Japanese beach mushrooms, maitakes foraged from Washington state, and something called hog’s hedge. Who knew there were that many tasty, edible fungi to be had? The dish was earthy, creamy, and spirited yet still mild.
Then off to the Park City Museum where we roamed a room with early ski day relics, saw a giant sidecut of what the mines looked like in their heyday and learned about Thaynes Lift, a left-over mining train and elevator used for decades to take skiers up the mountain.
Back in the day, Thaynes wasn’t particularly convenient … three miles in an open mining car, then a spooky ride 1,770 feet up in an ancient mining elevator. The whole trip took 90 minutes and was a conversation piece that few folks undoubtedly wanted to do more than once. Fortunately, accessibility for today’s skiers has improved.
Next up was Talisker on Main, voted best restaurant in Park City by Salt Lake magazine three years running.
Chef Briar Handley came out to chat about his braised pork belly that our group voted best taste of the tour. With all that was going on … pork and pickled apples and celery and celery root puree and lobster roe in white wine … we were somehow able to taste each individual ingredient even as they blended into their own earthy tapestry.
Behind us we could see the restaurant’s chefs preparing that night’s food, which added to the special feel of the place.
And, now, on to our final tasting at Wahso, an Asian grill built to replicate the feel of Shanghai, circa 1930.
The place just drips antiques. There’s a 1,000 pound, 600-year-old Ming Dynasty cat, Mongolian statues with horsehair mustaches, teak columns and an intricately carved wood ceiling.
The offset to this opulence was a simple pear and endive salad sprinkled with currants, candied walnuts and topped with a citrus soy dressing. It was a perfect way to end the food portion of the tour.
We were neither full nor hungry. It was just enough.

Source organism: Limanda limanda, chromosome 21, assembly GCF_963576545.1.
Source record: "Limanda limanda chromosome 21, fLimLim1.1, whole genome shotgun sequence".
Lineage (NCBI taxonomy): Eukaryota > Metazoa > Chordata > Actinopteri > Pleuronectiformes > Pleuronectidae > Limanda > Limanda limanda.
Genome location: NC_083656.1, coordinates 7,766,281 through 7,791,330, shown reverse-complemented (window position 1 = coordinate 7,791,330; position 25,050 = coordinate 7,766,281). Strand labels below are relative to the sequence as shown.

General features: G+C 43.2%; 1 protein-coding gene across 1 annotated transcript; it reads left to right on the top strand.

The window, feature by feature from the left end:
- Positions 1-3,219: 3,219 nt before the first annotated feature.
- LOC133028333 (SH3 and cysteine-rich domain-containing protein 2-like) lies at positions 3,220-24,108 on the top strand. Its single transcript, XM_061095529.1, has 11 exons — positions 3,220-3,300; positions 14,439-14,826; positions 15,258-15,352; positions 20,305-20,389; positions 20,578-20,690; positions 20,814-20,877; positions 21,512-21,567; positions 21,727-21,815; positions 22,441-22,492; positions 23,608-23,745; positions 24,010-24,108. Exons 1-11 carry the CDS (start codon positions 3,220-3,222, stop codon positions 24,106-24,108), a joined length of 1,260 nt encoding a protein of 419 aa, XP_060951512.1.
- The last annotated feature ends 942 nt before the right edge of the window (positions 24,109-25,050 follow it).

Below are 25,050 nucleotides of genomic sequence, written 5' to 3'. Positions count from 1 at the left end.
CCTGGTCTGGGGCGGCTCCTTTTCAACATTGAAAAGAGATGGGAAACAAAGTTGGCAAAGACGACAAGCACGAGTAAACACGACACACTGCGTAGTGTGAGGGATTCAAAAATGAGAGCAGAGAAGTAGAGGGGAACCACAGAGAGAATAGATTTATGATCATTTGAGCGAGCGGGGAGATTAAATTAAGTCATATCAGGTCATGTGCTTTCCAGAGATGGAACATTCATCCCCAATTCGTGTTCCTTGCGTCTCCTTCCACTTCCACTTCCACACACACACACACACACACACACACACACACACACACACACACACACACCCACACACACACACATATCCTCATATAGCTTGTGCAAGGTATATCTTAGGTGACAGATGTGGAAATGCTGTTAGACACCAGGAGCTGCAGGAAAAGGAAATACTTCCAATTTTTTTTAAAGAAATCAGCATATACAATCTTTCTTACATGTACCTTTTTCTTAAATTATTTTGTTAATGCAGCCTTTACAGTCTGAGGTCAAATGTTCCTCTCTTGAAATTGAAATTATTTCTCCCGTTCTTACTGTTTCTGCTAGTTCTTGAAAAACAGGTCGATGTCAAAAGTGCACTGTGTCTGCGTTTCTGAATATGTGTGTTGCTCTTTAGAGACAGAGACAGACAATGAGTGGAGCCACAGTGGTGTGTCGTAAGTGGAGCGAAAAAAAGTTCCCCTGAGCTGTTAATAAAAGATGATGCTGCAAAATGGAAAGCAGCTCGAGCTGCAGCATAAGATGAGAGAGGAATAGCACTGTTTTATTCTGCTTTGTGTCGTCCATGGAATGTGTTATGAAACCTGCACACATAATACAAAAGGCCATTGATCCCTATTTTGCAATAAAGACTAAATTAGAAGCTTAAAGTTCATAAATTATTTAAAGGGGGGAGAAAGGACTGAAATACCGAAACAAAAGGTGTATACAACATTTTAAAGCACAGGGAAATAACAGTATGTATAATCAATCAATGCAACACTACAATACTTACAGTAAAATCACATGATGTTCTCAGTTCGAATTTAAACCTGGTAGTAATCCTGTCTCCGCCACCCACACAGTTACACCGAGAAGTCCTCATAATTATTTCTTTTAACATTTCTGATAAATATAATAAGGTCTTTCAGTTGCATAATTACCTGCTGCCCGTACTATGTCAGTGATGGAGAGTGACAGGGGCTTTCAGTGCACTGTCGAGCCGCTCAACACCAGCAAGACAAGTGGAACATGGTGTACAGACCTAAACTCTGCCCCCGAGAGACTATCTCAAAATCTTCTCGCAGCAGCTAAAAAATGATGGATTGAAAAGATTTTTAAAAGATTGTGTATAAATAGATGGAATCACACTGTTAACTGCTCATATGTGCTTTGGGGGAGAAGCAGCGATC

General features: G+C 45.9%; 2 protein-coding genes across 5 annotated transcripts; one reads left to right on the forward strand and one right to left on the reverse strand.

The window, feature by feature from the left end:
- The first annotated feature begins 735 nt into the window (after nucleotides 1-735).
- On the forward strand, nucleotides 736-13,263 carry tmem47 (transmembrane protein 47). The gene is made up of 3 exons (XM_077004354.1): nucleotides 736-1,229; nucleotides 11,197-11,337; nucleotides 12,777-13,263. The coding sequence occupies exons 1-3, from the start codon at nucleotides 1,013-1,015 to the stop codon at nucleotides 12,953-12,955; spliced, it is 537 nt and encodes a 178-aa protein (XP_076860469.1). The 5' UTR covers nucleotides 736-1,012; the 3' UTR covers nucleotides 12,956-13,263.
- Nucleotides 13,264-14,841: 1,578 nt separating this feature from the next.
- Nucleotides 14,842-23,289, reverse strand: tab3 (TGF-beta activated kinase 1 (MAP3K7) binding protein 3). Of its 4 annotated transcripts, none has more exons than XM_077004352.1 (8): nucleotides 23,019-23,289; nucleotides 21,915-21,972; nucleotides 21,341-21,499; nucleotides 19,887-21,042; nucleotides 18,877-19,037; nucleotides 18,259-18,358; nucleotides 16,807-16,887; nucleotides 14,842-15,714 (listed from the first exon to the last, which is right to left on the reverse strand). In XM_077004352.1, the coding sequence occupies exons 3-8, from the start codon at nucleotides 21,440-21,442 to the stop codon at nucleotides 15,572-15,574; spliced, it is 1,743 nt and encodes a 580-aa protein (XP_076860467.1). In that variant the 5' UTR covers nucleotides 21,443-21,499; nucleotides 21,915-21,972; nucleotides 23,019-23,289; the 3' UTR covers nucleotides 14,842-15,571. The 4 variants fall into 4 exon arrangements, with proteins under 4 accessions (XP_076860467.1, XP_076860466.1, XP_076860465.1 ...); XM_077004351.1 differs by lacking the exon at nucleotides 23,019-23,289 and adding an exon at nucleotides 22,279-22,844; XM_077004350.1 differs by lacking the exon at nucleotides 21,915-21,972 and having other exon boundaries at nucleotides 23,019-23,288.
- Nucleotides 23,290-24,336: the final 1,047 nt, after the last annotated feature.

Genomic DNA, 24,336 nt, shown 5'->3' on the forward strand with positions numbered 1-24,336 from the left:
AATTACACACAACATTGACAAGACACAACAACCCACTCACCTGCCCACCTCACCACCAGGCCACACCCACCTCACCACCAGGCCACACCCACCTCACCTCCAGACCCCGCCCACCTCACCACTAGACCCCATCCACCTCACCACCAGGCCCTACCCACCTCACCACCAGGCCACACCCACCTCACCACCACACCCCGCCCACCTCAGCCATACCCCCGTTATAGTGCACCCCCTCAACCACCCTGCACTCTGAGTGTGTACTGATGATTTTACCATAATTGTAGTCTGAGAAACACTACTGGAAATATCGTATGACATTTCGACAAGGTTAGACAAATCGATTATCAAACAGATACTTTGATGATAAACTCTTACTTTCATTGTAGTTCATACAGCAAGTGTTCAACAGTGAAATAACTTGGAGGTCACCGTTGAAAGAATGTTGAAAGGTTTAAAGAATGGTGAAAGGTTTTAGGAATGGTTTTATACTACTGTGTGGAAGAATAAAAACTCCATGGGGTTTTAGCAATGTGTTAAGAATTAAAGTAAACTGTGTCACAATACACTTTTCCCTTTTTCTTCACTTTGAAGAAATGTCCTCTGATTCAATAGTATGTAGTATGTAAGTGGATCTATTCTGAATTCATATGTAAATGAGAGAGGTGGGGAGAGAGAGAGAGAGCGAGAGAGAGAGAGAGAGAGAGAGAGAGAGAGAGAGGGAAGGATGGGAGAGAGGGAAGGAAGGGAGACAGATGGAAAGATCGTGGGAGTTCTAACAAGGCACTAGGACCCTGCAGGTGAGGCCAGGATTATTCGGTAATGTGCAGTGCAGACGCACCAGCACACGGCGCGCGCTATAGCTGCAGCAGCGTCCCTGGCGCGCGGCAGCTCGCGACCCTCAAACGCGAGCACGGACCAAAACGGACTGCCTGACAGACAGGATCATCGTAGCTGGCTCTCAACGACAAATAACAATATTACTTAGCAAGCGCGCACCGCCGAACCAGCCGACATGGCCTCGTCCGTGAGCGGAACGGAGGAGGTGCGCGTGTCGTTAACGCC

But Shirin had one more surprise for us: Mountain Body day spa for a “hand wash.”
The treatment had four parts and even the guys gamely participated.
First, a moisturizer, then a grapefruit salt scrub, followed by honey butter, a rinse under the faucet and finally, creamy lotion which came scented (thank you no, not on top of grapefruit and honey) and unscented.
We scrubbed and rubbed and rinsed. And my hands were smooth for the first time that week.
Four hours had passed. Good food had been tasted. Nice beer and wine had been sipped. And now, our hands, along with everything else, were relaxed and blissfully hydrated.
With all the skiing of the day, how nice to have eaten and drunk without a shred of guilt. – story and photos by Yvette Cardozo, RFT Ski & Dive Editor
If You Go
Park City Food Tours run year round. Tours are limited to 12 people max, take from two to four hours and occur in the afternoon before main dining hours. Tour prices cover food but not alcohol. The winter tours include:
- Original Food Tour – $69, includes appetizer size tastings at four restaurants with a non food stop that might be an art gallery or a day spa
- Progressive Meal – $85, includes appetizer, main dish, dessert at successive restaurants.
- Gastrolounge – $55, includes stops at four Main Street lounges for food and drink.